Joseph Barbera

Joseph Barbera, one half of the Hanna-Barbera animation team, passed away yesterday, and that pretty much puts the cap on the golden age of theatrical animation, the one that birthed Bugs Bunny, Mickey Mouse and Hanna and Barbera’s own Tom & Jerry. Of course, Barbera is also of the TV animation generation: after theatrical animation started collapsing, he and Bill Hanna retreated into TV and pioneered the idea of “limited animation,” in which animators made do with six frames a second instead of twenty-four, and hoped the kids wouldn’t notice, hopped up as they were on sugar-coated cereals at 7am in the morning.

I’m not a huge fan of the concept of limited animation, and even less a fan of most of Hanna-Barbera’s output from the late 60s until they were bought by Turner Broadcasting (who mined H/B for Cartoon Network and Boomerang), because most of it, to put it charitably, was crap that really did rely on the lack of discrimination that six-year-olds bring to their television viewing. But to be fair to H/B, at some of that had to do with the market and what broadcasters wanted. I can’t imagine they wanted to make crap, and if you look at their history with Tom & Jerry series of theatrical shorts (which won 7 Academy Awards between 1940 and 1957), and even the early Huckleberry Hounds and Yogi Bears (some of which were written by Michael Maltese and other refugees from the collapsing theatrical animation business), it’s clear they could make some great stuff when they were given their leave. It’s that stuff I’ll be remembering Barbera for.

I had the opportunity to interview Joe Barbera once, back when I worked for the Fresno Bee; he was doing some sort of exhibit in Carmel, and I drove out (a lovely drive, on which I was treated to the most amazing rainbow I ever saw) to see him, and got about an hour’s worth of time from him. It was one of the best interviews I’ve ever had, because, after all, here was a guy who were there for almost of all the history of animation — and wasn’t just there but was one of its icons — and was both candid and entertaining about all of it. Not only was he delightful to speak to, but he wouldn’t let me leave the table until he sketched a Jerry Mouse for me. Naturally, I was jazzed about that; I also think it was indicative of the enthusiasm he still had for his work and his characters, even after all that time. Would that we all feel the same way about our own work, in time. He’ll be missed.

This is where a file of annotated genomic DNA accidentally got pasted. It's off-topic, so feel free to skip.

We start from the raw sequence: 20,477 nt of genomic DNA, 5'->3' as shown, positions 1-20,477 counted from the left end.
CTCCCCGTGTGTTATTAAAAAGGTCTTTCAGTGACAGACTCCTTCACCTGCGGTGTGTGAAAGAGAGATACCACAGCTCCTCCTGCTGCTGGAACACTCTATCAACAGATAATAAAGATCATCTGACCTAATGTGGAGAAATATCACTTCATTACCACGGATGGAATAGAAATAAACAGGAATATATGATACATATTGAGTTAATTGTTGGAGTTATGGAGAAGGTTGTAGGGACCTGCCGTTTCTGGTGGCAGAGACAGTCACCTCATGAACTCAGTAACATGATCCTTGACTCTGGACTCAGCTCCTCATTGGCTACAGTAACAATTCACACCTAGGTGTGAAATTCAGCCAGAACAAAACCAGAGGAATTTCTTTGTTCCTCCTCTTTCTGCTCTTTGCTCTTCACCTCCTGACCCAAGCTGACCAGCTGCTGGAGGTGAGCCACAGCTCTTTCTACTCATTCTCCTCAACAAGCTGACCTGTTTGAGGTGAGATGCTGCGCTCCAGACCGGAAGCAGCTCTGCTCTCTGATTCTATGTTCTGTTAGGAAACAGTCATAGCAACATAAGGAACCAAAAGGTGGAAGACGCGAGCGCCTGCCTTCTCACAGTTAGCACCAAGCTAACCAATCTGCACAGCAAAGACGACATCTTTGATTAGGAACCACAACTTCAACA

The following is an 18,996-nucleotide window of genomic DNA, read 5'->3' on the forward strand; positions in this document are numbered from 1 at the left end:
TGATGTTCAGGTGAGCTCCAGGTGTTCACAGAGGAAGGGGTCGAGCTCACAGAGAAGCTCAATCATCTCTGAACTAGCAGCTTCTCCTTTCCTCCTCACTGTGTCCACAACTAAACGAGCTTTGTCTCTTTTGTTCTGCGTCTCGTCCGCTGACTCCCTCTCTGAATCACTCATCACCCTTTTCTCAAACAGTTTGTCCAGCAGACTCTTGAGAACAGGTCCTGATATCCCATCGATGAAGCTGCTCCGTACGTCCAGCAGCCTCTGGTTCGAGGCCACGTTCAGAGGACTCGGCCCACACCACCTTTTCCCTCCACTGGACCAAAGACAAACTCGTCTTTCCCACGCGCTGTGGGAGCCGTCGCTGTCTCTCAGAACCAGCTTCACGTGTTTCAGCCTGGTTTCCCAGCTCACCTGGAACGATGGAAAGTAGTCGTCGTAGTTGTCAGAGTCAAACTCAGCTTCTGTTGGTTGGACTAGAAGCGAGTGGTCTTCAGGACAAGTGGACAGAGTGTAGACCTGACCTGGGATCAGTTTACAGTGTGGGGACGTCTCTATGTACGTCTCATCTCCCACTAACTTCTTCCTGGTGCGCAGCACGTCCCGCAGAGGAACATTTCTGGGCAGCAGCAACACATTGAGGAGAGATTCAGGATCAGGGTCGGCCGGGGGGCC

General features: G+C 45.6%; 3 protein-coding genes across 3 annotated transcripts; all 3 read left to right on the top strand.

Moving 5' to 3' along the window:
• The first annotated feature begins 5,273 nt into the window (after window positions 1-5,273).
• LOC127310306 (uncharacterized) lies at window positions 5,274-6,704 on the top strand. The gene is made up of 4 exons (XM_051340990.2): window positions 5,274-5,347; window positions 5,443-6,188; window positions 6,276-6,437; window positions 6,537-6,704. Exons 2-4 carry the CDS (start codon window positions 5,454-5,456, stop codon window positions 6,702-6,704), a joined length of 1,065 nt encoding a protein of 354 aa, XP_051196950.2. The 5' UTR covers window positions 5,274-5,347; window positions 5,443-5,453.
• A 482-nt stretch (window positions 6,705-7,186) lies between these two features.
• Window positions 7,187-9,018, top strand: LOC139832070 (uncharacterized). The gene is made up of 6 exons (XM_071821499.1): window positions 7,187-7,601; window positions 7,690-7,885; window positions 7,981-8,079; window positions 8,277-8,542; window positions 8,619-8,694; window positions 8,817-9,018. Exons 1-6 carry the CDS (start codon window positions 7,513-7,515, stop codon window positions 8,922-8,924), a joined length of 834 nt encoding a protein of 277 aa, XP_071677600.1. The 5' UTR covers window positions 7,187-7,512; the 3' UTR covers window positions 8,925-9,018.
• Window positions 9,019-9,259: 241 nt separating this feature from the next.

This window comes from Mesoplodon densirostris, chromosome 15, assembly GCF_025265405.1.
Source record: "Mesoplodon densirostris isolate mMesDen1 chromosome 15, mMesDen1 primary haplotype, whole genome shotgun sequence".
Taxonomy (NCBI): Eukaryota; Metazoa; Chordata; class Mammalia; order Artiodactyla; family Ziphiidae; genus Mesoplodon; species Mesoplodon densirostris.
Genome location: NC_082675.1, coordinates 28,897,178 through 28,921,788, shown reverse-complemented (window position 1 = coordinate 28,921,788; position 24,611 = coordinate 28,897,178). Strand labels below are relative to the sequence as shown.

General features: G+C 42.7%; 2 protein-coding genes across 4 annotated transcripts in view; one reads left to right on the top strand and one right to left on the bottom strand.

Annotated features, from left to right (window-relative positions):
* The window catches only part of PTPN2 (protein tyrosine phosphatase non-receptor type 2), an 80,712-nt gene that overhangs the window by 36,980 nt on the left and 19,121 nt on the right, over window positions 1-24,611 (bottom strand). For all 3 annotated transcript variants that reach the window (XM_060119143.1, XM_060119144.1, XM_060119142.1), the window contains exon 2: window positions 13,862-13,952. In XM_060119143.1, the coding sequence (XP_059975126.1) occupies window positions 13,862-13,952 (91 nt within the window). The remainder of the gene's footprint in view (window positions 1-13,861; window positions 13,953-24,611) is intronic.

16 Comments on “Joseph Barbera”

  1. Being a child of the early 80s, most of my experience with Hanna/Barbera were the crappy “limited” tv cartoons. I never enjoyed them, and in fact generally loathed them. Even as a child I recognized crap when I saw it.

    On your recommendation, I watched the short above. The animation was better than I expected, and the cartoon actually made me laugh a couple of times. It was nice to see some storytelling without direct dialog. Also, ass-less chaps.


  2. Like yourself, I’m disinclined towards anyone who thinks crap is good enough for kids. That said, I don’t imagine that anyone at HB really believed that.

    To be remembered for Tom & Jerry, for giving that amount of pleasure to billions, now that’s a legacy.

  3. “animated” or “animators” in first paragraph?

    They certainly saved on in-betweeners. H&B did some of the first TV eye candy, but there were also involved with more than just cell-animation shows on TV. I seem to remember the H&B logo on many shows while growing up.

    Tom and Jerry were fabulous, eventually being parodied in the Simpsons as a running gag.

    Genndy Tartakovsky, while great, just doesn’t have that full bore lunacy those older guys had.

  4. My girlfriend has two pre-school boys. Two words: Scooby-Doo. They watch and enjoy both the original 60’s cartoons (which I remember) and the newer stuff.

    I always loved the theme to “The Jetson’s”. It had this really lush big band swing sound along with the cheesy sound effect of George Jetson’s space car. The theme sounds totally cool on a stereo.